qos_rsvp
RSVP Scalability Enhancements
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RSVP Scalability Enhancements

Table Of Contents

RSVP Scalability Enhancements

Feature Overview

Benefits

Restrictions

Supported Platforms

Prerequisites

Configuration Tasks

Enabling RSVP on an Interface

Setting the Resource Provider

Disabling Data Packet Classification

Configuring Class and Policy Maps

Attaching a Policy Map to an Interface

Verifying RSVP Scalability Enhancements Configuration

Monitoring and Maintaining RSVP Scalability Enhancements

Configuration Examples

Example: Configuring CBWFQ to Accommodate Reserved Traffic

Example: Configuring the Resource Provider as None with Data Classification Turned Off

Additional References

Related Documents

Standards

MIBs

RFCs

Technical Assistance

Command Reference

Glossary


RSVP Scalability Enhancements


This document describes the Cisco Resource Reservation Protocol (RSVP) scalability enhancements. It identifies the supported platforms, provides configuration examples, and lists related IOS command line interface (CLI) commands.

This document includes the following major sections:

Feature Overview

Supported Platforms, page 3

Prerequisites

Prerequisites

Configuration Tasks

Monitoring and Maintaining RSVP Scalability Enhancements

Configuration Examples

Command Reference

Glossary

Feature Overview

RSVP typically performs admission control, classification, policing, and scheduling of data packets on a per-flow basis and keeps a database of information for each flow. RSVP scalability enhancements let you select a resource provider (formerly called a quality of service (QoS) provider) and disable data packet classification so that RSVP performs admission control only. This facilitates integration with service provider (differentiated services (DiffServ)) networks and enables scalability across enterprise networks.

Class-based weighted fair queueing (CBWFQ) provides the classification, policing, and scheduling functions. CBWFQ puts packets into classes based on the differentiated services code point (DSCP) value in the packet's Internet Protocol (IP) header, thereby eliminating the need for per-flow state and per-flow processing.

Figure 1 shows two enterprise networks interconnected through a service provider (SP) network. The SP network has an IP backbone configured as a DiffServ network. Each enterprise network has a voice gateway connected to an SP edge/aggregation router via a wide area network (WAN) link. The enterprise networks are connected to a private branch exchange (PBX).

Figure 1

RSVP/DiffServ Integration Topology

The voice gateways are running classic RSVP, which means RSVP is keeping a state per flow and also classifying, marking, and scheduling packets on a per flow basis. The edge/aggregation routers are running classic RSVP on the interfaces (labeled C and D) connected to the voice gateways and running RSVP for admission control only on the interfaces connected to core routers 1 and 3. The core routers in the DiffServ network are not running RSVP, but are forwarding the RSVP messages to the next hop. The core routers inside the DiffServ network implement a specific per hop behavior (PHB) for a collection of flows that have the same DSCP value.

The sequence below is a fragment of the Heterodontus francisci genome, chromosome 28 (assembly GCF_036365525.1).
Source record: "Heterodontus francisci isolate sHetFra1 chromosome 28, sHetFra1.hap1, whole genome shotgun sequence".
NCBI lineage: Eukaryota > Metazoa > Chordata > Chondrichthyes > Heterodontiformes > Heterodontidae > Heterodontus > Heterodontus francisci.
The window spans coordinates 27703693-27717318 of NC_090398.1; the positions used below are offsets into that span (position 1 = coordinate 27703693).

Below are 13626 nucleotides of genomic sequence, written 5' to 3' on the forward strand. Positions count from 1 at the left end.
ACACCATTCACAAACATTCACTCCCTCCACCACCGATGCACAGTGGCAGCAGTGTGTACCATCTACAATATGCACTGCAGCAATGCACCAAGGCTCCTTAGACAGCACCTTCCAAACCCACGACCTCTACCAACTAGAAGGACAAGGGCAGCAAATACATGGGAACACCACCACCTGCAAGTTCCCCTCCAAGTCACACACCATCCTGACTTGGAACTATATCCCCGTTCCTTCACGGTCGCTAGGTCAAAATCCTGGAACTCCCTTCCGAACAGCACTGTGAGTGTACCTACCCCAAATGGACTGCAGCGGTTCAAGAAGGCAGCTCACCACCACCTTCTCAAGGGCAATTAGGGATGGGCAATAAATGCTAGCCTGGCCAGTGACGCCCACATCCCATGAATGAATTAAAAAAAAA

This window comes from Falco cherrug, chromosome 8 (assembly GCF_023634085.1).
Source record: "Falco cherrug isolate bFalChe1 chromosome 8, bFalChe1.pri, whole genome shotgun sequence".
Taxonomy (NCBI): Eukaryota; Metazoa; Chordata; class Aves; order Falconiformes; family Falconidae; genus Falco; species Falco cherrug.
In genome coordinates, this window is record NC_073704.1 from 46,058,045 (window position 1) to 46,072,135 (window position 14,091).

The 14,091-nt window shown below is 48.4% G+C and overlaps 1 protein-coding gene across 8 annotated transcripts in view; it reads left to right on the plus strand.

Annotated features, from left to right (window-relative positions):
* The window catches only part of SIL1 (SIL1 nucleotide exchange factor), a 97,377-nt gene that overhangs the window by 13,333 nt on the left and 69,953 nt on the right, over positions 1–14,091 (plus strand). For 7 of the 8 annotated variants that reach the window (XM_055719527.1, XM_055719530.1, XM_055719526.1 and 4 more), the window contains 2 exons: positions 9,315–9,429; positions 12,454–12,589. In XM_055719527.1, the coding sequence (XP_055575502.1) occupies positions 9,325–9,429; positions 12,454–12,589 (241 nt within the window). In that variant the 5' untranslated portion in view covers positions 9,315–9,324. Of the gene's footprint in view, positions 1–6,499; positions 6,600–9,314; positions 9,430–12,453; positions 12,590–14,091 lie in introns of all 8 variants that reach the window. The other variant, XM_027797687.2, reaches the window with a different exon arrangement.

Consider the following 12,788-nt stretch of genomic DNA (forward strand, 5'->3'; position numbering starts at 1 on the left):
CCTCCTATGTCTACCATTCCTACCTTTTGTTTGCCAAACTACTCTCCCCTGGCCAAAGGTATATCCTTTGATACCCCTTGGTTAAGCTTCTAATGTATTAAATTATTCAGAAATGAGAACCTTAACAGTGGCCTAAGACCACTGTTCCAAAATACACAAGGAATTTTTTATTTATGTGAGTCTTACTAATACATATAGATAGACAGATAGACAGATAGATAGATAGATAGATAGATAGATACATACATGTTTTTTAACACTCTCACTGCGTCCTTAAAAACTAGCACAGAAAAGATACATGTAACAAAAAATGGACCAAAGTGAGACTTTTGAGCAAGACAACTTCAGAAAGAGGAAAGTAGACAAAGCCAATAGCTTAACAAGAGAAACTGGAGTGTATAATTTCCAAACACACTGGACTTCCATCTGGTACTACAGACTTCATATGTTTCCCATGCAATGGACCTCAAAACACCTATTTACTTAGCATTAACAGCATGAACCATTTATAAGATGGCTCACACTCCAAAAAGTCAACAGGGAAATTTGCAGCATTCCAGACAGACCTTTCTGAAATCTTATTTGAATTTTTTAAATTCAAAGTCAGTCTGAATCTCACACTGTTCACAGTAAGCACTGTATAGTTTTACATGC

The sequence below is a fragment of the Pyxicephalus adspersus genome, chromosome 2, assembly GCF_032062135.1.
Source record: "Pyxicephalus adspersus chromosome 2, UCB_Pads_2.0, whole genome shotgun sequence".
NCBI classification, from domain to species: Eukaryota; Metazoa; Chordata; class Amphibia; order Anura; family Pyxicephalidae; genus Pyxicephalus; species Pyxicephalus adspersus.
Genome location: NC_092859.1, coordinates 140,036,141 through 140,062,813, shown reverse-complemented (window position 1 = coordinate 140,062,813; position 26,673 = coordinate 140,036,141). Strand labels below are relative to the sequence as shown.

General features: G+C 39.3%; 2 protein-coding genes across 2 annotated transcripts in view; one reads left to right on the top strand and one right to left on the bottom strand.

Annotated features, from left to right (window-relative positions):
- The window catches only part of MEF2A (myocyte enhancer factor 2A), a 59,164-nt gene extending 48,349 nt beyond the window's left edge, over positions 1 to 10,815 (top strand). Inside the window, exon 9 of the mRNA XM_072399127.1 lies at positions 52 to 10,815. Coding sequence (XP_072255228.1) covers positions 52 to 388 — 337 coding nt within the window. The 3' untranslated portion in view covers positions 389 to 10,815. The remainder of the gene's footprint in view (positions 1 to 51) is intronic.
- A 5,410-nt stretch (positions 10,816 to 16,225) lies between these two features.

The voice gateways identify voice data packets and set the appropriate DSCP in their IP headers such that the packets are classified into the priority class in the edge/aggregation routers and in core routers 1, 2, 3 or 1, 4, 3.

The interfaces or the edge/aggregation routers (labeled A and B) connected to core routers 1 and 3 are running RSVP, but are doing admission control only per flow against the RSVP bandwidth pool configured on the DiffServ interfaces of the edge/aggregation routers. CBWFQ is performing the classification, policing, and scheduling functions.

Benefits

Enhanced Scalability

RSVP scalability enhancements handle similar flows on a per-class basis instead of a per-flow basis. Since fewer resources are required to maintain per-class QoS guarantees, faster processing results, thereby enhancing scalability.

Improved Router Performance

RSVP scalability enhancements improve router performance by reducing the cost for data packet classification and scheduling, which decrease central processing unit (CPU) resource consumption. The saved resources can then be used for other network management functions.

Restrictions

Sources should not send marked packets without an installed reservation.

Sources should not send marked packets that exceed the reserved bandwidth.

Sources should not send marked packets to a destination other than the reserved path.

Supported Platforms

Cisco 2600 series

Cisco 3600 series (Cisco 3620, 3640, and 3660)

Cisco 3810 multiservice access concentrator

Cisco 7200 series

Cisco 7500 route/switch processor (RSP) only

Prerequisites

The network must support the following Cisco IOS features before the RSVP scalability enhancements are enabled:

Resource Reservation Protocol (RSVP)

Class-based weighted fair queueing (CBWFQ)

Configuration Tasks

See the following sections for configuration tasks for the RSVP scalability enhancements. Each task in the list indicates whether the task is optional or required.

Enabling RSVP on an Interface (Required)

Setting the Resource Provider (Required)

Disabling Data Packet Classification (Required)

Configuring Class and Policy Maps (Required)

Attaching a Policy Map to an Interface (Required)

Enabling RSVP on an Interface